Previewing LSU: A great team, a great schedule…great success?

I opened this preview series with Alabama for no other reason than my own lack of creativity and my over-reliance on alphabetic order.  But, if I had started with the best team in the SEC, I also would have started with the Tide.  And, if that was the case and the window I was examining was the past four years, LSU would have been second on the list.

To understand how good LSU has been over the past four years, you have to understand how good Alabama has been.  I think I established that last week, but for a quick recap:

  • Alabama has won two consecutive National Championships.
  • Alabama has won three of the last four National Championships.
  • Alabama has lost just five games over the last four years.

Two of those losses came to LSU.  In the past four years, Alabama has a .600 winning percentage against the Tigers and a .939 winning percentage against the rest of the world.  LSU has won two of its last three regular season matchups with the Tide.  With the exception of the National Championship Game in January of 2012 (a game that found LSU in the middle of a lockerroom power struggle), none of these matchups has been decided by more than nine points.  The last four regular season battles have been split and Alabama holds an overall scoring edge of just 72-65.

LSU hasn’t just been successful against the Tide.  This has been a great football program.  Here’s how the team has fared outside of the rivalry games with Alabama:

  • 2009: LSU lost to then top-ranked Florida at home, was upset on the road at Ole Miss and lost a bowl game to 11th ranked Penn State.
  • 2010: LSU lost to eventual National Champion Auburn on the road (by 7 points) and 12th ranked Arkansas (by 8 points) on the road.
  • 2011: LSU was undefeated until the National Championship loss to Alabama.
  • 2012: LSU lost to 10th ranked Florida on the road and to 15th ranked Clemson in a Bowl game.

I don’t put much stock in Bowl Games (although the National Championship Game in 2011 is an obvious exception), but during the regular season (and SEC Championships) LSU has gone a combined 16-6 against top-25 teams over the past four seasons.  Alabama is 16-5 within those same parameters.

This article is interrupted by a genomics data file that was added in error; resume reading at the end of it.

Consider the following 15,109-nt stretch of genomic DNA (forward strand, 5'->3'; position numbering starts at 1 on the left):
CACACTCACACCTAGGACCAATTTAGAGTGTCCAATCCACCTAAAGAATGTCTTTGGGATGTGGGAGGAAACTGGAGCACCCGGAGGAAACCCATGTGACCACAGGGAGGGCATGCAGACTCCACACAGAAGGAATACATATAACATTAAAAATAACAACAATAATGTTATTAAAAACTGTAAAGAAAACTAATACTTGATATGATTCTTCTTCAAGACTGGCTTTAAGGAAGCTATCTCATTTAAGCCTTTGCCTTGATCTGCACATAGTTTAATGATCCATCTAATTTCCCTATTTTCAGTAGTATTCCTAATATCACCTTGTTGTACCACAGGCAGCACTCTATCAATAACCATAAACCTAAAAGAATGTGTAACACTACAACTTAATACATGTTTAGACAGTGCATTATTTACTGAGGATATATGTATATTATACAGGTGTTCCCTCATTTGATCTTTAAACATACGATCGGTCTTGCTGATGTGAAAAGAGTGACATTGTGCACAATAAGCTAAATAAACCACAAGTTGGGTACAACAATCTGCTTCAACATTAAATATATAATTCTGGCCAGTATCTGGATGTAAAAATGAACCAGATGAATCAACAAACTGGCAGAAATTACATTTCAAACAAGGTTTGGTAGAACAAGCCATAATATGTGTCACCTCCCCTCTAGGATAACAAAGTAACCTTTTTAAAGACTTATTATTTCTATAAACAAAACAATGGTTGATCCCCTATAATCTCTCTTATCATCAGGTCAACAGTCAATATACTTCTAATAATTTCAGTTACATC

Reloading Defense

LSU lost a lot on the defensive side of the ball.  I talked at length about that here.  But, unlike other schools (Georgia for instance), LSU reloads its defense.  There is no rebuilding.

  • In 2009, 6 LSU defenders were selected in the NFL Draft or signed to Free Agent contracts.  LSU had the nation’s 12th best scoring defense the following season.
  • In 2010, 9 LSU defenders were selected in the NFL Draft or signed to Free Agent contracts.  LSU had the nation’s 11th best scoring defense the following season.
  • In 2011, 5 LSU defenders were selected in the NFL Draft or signed to Free Agent contracts.  LSU had the nation’s 2nd best scoring defense the following season.
  • In 2012, 7 LSU defenders were selected in the NFL Draft or signed to Free Agent contracts and Tyrann Mathieu left the team.  LSU had the nation’s 12th best scoring defense the following season.

I have no doubt that LSU’s defense will reload despite losing seven big contributors from a year ago.

Struggling Offense

The defense is Les Miles’ teams’ calling card.  Here’s how LSU’s offense has shaped up over the past four seasons:

  • 2009: 25.5 points per game, 76th in the nation.
  • 2010: 28.9 points per game, 51st in the nation.
  • 2011: 38.5 points per game, 12th in the nation.
  • 2012: 30.3 points per game, 56th in the nation.

The obvious outlier in this data was the 2011 season.  With defensive and special teams touchdowns removed, LSU’s per game scoring average declined to 31.4 points per game.

So, can LSU remain serviceable (30+ points per game) in 2013?  Most of that rides on QB Zach Mettenberger.  LSU lost two of its four best running backs (Spencer Ware – 367 yards, 1 TD and Kenny Hilliard – 464 yards, 6 TDs), but leading rusher Jeremy Hill was recently reinstated by his teammates after sucker punching a bro outside of a bar.  (Dude’s note: Who would have thought his teammates would want him back?  He’s only the team’s best offensive weapon!)  But, at the end of the day, marked offensive improvement will ride on Mettenberger.